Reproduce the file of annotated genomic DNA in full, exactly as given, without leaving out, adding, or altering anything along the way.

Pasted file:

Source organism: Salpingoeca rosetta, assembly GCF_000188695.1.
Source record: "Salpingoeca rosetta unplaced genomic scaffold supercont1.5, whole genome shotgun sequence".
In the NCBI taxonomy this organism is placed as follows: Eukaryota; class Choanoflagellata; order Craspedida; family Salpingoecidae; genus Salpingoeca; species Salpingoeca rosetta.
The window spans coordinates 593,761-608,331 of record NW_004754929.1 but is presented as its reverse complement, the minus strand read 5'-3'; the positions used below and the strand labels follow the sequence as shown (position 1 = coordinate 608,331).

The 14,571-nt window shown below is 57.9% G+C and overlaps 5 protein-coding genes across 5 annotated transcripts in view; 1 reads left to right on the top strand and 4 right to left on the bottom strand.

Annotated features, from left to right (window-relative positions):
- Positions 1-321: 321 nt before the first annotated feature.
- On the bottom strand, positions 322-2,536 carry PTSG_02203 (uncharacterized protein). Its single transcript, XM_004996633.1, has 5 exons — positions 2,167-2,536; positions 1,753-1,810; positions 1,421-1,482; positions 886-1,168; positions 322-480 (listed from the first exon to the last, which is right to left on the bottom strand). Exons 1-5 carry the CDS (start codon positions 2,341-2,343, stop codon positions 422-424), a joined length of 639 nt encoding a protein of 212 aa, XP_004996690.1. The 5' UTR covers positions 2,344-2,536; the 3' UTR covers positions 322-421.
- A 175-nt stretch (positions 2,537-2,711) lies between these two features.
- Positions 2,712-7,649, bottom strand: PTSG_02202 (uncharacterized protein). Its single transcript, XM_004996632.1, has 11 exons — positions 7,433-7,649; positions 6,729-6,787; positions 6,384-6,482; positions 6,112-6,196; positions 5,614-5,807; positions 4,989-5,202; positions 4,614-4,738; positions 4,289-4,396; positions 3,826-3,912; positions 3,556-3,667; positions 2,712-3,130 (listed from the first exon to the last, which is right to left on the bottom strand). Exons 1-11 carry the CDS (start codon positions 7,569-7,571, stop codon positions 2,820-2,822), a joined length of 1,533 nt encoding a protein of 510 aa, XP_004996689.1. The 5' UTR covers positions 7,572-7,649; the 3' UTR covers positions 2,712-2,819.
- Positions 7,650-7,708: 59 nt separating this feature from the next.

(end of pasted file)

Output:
Source organism: Salpingoeca rosetta, assembly GCF_000188695.1.
Source record: "Salpingoeca rosetta unplaced genomic scaffold supercont1.5, whole genome shotgun sequence".
In the NCBI taxonomy this organism is placed as follows: Eukaryota; class Choanoflagellata; order Craspedida; family Salpingoecidae; genus Salpingoeca; species Salpingoeca rosetta.
The window spans coordinates 593,761-608,331 of record NW_004754929.1 but is presented as its reverse complement, the minus strand read 5'-3'; the positions used below and the strand labels follow the sequence as shown (position 1 = coordinate 608,331).

The 14,571-nt window shown below is 57.9% G+C and overlaps 5 protein-coding genes across 5 annotated transcripts in view; 1 reads left to right on the top strand and 4 right to left on the bottom strand.

Annotated features, from left to right (window-relative positions):
- Positions 1-321: 321 nt before the first annotated feature.
- On the bottom strand, positions 322-2,536 carry PTSG_02203 (uncharacterized protein). Its single transcript, XM_004996633.1, has 5 exons — positions 2,167-2,536; positions 1,753-1,810; positions 1,421-1,482; positions 886-1,168; positions 322-480 (listed from the first exon to the last, which is right to left on the bottom strand). Exons 1-5 carry the CDS (start codon positions 2,341-2,343, stop codon positions 422-424), a joined length of 639 nt encoding a protein of 212 aa, XP_004996690.1. The 5' UTR covers positions 2,344-2,536; the 3' UTR covers positions 322-421.
- A 175-nt stretch (positions 2,537-2,711) lies between these two features.
- Positions 2,712-7,649, bottom strand: PTSG_02202 (uncharacterized protein). Its single transcript, XM_004996632.1, has 11 exons — positions 7,433-7,649; positions 6,729-6,787; positions 6,384-6,482; positions 6,112-6,196; positions 5,614-5,807; positions 4,989-5,202; positions 4,614-4,738; positions 4,289-4,396; positions 3,826-3,912; positions 3,556-3,667; positions 2,712-3,130 (listed from the first exon to the last, which is right to left on the bottom strand). Exons 1-11 carry the CDS (start codon positions 7,569-7,571, stop codon positions 2,820-2,822), a joined length of 1,533 nt encoding a protein of 510 aa, XP_004996689.1. The 5' UTR covers positions 7,572-7,649; the 3' UTR covers positions 2,712-2,819.
- Positions 7,650-7,708: 59 nt separating this feature from the next.